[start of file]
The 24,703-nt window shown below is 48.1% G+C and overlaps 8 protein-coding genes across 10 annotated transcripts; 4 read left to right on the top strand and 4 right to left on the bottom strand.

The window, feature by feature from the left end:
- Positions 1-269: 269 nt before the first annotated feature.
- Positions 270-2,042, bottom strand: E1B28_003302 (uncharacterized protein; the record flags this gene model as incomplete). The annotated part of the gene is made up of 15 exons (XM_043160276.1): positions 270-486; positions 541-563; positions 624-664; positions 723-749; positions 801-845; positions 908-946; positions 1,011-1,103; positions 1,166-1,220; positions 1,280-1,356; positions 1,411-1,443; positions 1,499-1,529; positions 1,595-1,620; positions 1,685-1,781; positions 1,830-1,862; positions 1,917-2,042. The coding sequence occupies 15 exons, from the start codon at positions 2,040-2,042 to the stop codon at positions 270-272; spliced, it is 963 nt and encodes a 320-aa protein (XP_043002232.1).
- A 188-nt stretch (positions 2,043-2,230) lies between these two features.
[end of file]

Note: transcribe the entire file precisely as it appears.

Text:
The 24,703-nt window shown below is 48.1% G+C and overlaps 8 protein-coding genes across 10 annotated transcripts; 4 read left to right on the top strand and 4 right to left on the bottom strand.

The window, feature by feature from the left end:
- Positions 1-269: 269 nt before the first annotated feature.
- Positions 270-2,042, bottom strand: E1B28_003302 (uncharacterized protein; the record flags this gene model as incomplete). The annotated part of the gene is made up of 15 exons (XM_043160276.1): positions 270-486; positions 541-563; positions 624-664; positions 723-749; positions 801-845; positions 908-946; positions 1,011-1,103; positions 1,166-1,220; positions 1,280-1,356; positions 1,411-1,443; positions 1,499-1,529; positions 1,595-1,620; positions 1,685-1,781; positions 1,830-1,862; positions 1,917-2,042. The coding sequence occupies 15 exons, from the start codon at positions 2,040-2,042 to the stop codon at positions 270-272; spliced, it is 963 nt and encodes a 320-aa protein (XP_043002232.1).
- A 188-nt stretch (positions 2,043-2,230) lies between these two features.